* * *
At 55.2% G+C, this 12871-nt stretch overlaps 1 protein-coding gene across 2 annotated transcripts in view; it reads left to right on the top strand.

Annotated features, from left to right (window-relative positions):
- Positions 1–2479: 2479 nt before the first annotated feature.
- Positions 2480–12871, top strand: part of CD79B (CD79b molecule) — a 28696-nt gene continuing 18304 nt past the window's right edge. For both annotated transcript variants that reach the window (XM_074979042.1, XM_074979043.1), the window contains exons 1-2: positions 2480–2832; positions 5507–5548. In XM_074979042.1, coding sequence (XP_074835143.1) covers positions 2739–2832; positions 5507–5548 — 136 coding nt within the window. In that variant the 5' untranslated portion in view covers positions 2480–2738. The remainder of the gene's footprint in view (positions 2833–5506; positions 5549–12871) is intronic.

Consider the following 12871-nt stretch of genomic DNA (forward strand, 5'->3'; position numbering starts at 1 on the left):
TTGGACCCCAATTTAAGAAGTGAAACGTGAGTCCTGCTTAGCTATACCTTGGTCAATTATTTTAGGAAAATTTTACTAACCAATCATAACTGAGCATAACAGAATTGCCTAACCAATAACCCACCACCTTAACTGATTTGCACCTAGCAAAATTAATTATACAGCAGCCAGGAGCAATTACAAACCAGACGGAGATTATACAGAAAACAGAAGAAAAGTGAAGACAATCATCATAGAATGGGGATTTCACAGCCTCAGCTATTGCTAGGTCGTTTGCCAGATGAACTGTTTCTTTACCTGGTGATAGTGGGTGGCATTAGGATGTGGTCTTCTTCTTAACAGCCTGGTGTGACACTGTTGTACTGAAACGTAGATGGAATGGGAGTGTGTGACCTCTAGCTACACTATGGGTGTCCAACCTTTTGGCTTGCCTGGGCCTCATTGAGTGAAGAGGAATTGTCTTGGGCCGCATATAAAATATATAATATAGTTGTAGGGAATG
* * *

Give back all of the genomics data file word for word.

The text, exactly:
At 55.2% G+C, this 12871-nt stretch overlaps 1 protein-coding gene across 2 annotated transcripts in view; it reads left to right on the top strand.

Annotated features, from left to right (window-relative positions):
- Positions 1–2479: 2479 nt before the first annotated feature.
- Positions 2480–12871, top strand: part of CD79B (CD79b molecule) — a 28696-nt gene continuing 18304 nt past the window's right edge. For both annotated transcript variants that reach the window (XM_074979042.1, XM_074979043.1), the window contains exons 1-2: positions 2480–2832; positions 5507–5548. In XM_074979042.1, coding sequence (XP_074835143.1) covers positions 2739–2832; positions 5507–5548 — 136 coding nt within the window. In that variant the 5' untranslated portion in view covers positions 2480–2738. The remainder of the gene's footprint in view (positions 2833–5506; positions 5549–12871) is intronic.

Consider the following 12871-nt stretch of genomic DNA (forward strand, 5'->3'; position numbering starts at 1 on the left):
TTGGACCCCAATTTAAGAAGTGAAACGTGAGTCCTGCTTAGCTATACCTTGGTCAATTATTTTAGGAAAATTTTACTAACCAATCATAACTGAGCATAACAGAATTGCCTAACCAATAACCCACCACCTTAACTGATTTGCACCTAGCAAAATTAATTATACAGCAGCCAGGAGCAATTACAAACCAGACGGAGATTATACAGAAAACAGAAGAAAAGTGAAGACAATCATCATAGAATGGGGATTTCACAGCCTCAGCTATTGCTAGGTCGTTTGCCAGATGAACTGTTTCTTTACCTGGTGATAGTGGGTGGCATTAGGATGTGGTCTTCTTCTTAACAGCCTGGTGTGACACTGTTGTACTGAAACGTAGATGGAATGGGAGTGTGTGACCTCTAGCTACACTATGGGTGTCCAACCTTTTGGCTTGCCTGGGCCTCATTGAGTGAAGAGGAATTGTCTTGGGCCGCATATAAAATATATAATATAGTTGTAGGGAATG